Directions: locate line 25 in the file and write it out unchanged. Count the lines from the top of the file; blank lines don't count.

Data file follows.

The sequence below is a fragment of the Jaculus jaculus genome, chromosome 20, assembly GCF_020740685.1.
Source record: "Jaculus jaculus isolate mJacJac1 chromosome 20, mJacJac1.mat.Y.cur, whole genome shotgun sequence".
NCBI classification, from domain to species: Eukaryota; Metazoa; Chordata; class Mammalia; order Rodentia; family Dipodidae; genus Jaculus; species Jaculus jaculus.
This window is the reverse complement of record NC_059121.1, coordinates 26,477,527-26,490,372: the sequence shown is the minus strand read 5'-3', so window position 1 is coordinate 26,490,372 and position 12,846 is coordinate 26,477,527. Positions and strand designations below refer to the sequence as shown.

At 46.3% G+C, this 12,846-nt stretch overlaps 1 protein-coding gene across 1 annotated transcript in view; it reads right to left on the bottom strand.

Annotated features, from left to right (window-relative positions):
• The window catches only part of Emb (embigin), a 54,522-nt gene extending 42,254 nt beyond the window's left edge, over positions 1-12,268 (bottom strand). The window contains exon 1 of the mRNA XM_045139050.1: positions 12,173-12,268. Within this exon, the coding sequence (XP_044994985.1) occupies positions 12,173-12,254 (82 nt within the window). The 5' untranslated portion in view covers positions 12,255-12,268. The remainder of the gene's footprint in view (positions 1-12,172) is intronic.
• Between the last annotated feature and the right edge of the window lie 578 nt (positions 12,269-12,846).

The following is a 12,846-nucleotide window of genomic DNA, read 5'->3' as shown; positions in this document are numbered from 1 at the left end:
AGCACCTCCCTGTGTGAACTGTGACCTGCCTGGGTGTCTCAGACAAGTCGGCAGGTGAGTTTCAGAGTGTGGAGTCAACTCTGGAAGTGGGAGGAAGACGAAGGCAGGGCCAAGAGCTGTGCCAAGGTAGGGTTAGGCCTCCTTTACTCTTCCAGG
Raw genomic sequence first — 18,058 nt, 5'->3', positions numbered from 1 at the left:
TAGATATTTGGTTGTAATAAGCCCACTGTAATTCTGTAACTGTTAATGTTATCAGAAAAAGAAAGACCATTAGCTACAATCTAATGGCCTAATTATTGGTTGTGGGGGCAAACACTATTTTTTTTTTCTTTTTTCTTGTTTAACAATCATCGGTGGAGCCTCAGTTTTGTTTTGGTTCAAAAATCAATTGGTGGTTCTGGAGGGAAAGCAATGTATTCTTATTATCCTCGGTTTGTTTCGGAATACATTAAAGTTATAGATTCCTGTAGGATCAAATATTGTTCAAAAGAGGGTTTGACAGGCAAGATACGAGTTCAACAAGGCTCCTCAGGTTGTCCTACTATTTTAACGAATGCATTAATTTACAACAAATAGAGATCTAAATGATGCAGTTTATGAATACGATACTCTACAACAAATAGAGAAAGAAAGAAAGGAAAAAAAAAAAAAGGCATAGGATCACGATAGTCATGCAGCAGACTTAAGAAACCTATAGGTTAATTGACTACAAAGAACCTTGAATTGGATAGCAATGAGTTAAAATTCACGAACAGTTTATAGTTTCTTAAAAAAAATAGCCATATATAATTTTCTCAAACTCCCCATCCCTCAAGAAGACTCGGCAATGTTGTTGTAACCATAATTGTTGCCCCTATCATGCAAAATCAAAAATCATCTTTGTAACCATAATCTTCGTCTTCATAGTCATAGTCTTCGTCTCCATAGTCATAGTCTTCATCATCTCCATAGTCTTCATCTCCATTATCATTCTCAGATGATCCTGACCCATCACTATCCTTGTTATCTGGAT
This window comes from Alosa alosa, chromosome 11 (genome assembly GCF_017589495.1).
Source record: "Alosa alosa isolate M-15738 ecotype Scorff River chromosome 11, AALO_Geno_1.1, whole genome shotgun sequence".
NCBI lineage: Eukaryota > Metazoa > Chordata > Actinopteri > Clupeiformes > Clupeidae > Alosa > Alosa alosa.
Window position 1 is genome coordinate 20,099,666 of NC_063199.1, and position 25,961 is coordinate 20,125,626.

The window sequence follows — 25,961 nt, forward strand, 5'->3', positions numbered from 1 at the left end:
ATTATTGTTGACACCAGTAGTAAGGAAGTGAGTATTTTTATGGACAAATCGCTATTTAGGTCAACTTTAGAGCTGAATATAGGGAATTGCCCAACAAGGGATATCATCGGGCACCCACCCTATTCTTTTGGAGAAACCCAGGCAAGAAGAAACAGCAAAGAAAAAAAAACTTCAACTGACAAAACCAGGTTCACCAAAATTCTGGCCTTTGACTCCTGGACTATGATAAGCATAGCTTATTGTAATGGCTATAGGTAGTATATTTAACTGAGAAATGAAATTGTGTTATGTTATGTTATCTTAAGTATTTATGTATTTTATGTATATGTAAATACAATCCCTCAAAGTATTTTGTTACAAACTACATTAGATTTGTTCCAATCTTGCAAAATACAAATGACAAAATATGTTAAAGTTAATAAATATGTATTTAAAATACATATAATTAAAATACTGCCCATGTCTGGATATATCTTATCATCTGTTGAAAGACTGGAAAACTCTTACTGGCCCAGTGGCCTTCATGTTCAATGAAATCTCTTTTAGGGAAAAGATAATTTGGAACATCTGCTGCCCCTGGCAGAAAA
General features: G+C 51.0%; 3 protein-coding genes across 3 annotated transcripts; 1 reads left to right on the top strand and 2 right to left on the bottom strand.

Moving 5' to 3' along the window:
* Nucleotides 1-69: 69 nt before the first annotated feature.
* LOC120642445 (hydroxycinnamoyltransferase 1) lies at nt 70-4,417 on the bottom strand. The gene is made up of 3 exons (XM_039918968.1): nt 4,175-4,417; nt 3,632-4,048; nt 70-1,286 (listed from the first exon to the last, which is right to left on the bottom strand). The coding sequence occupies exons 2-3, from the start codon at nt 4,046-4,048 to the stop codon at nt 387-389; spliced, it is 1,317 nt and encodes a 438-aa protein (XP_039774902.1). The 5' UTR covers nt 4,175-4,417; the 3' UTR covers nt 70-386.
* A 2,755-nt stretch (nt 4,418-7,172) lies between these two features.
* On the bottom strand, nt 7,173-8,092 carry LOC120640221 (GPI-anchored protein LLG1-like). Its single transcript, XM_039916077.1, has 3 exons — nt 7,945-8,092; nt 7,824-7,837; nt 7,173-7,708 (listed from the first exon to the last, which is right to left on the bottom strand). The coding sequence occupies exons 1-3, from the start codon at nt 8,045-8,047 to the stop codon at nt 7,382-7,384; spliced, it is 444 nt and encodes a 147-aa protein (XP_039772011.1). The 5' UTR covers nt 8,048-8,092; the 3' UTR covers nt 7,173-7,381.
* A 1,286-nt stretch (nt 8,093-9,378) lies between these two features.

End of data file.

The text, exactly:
* A 1,286-nt stretch (nt 8,093-9,378) lies between these two features.